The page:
Amoris Laetitia 98: Avoiding Arrogance

amoris laetitia memePope Francis seems to have a handle on our Catholic misbehavior:

98. It is important for Christians to show their love by the way they treat family members who are less knowledgeable about the faith, weak or less sure in their convictions. At times the opposite occurs: the supposedly mature believers within the family become unbearably arrogant.

From there, it can devolve into a personal perspective of suffering. Seriously, I think we lose the witness, “But I am a sinner.” And we lose the ability to be patient and with God, play the long game.

Love, on the other hand, is marked by humility; if we are to understand, forgive and serve others from the heart, our pride has to be healed and our humility must increase. Jesus told his disciples that in a world where power prevails, each tries to dominate the other, but “it shall not be so among you” (Mt 20:26).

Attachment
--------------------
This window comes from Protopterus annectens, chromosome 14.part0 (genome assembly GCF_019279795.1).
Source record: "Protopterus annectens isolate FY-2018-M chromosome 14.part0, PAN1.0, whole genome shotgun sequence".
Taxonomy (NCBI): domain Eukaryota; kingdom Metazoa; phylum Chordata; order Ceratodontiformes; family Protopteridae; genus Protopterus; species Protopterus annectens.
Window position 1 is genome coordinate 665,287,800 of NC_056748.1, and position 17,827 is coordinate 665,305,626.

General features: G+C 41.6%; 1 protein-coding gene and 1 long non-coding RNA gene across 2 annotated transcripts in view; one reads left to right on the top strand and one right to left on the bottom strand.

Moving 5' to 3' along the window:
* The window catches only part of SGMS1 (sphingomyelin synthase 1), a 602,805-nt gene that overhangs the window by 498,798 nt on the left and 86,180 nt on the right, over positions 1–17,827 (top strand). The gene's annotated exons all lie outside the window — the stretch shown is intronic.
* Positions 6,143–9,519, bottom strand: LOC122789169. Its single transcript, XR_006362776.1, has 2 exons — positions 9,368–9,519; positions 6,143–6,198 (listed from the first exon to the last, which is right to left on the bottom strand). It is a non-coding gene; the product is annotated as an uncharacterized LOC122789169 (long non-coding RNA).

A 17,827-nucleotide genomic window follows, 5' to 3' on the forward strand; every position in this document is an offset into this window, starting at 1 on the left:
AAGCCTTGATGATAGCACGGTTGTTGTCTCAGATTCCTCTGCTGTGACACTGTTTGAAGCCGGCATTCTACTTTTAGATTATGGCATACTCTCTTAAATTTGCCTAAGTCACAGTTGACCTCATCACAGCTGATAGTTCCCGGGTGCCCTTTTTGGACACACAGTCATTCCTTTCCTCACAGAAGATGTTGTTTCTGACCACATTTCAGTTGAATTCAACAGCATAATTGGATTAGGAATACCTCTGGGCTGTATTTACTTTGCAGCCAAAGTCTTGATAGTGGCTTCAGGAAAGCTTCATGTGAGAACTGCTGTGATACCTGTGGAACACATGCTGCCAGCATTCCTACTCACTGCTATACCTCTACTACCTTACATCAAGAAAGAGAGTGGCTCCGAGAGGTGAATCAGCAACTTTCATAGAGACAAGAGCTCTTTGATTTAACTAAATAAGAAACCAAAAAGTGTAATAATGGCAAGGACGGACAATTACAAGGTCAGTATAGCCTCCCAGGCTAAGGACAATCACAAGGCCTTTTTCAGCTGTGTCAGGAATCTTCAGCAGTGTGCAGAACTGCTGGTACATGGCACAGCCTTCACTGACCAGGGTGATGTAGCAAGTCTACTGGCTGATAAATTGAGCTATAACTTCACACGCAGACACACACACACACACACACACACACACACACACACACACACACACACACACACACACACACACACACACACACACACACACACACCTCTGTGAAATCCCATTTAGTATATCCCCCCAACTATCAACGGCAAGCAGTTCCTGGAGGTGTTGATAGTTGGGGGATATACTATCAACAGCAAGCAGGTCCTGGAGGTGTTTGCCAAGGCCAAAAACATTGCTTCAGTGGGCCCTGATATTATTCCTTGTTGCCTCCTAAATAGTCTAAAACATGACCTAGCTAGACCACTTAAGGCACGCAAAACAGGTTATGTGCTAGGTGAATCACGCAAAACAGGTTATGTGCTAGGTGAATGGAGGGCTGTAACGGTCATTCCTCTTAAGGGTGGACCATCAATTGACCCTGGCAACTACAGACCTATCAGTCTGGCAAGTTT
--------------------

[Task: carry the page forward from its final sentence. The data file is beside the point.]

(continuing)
I confess. This includes me.

The inner logic of Christian love is not about importance and power; rather, “whoever would be first among you must be your slave” (Mt 20:27). In family life, the logic of domination and competition about who is the most intelligent or powerful destroys love. Saint Peter’s admonition also applies to the family: “Clothe yourselves, all of you, with humility towards one another, for ‘God opposes the proud, but gives grace to the humble’” (1 Pet 5:5).

In our families, this is admittedly difficult. Loved ones see us when we are vulnerable. Sometimes we have a hard time admitting they love us in spite of this.

Comments? Remember that Amoris Laetitia is online here.

About catholicsensibility

Todd lives in the Pacific Northwest, serving a Catholic parish as a lay minister.
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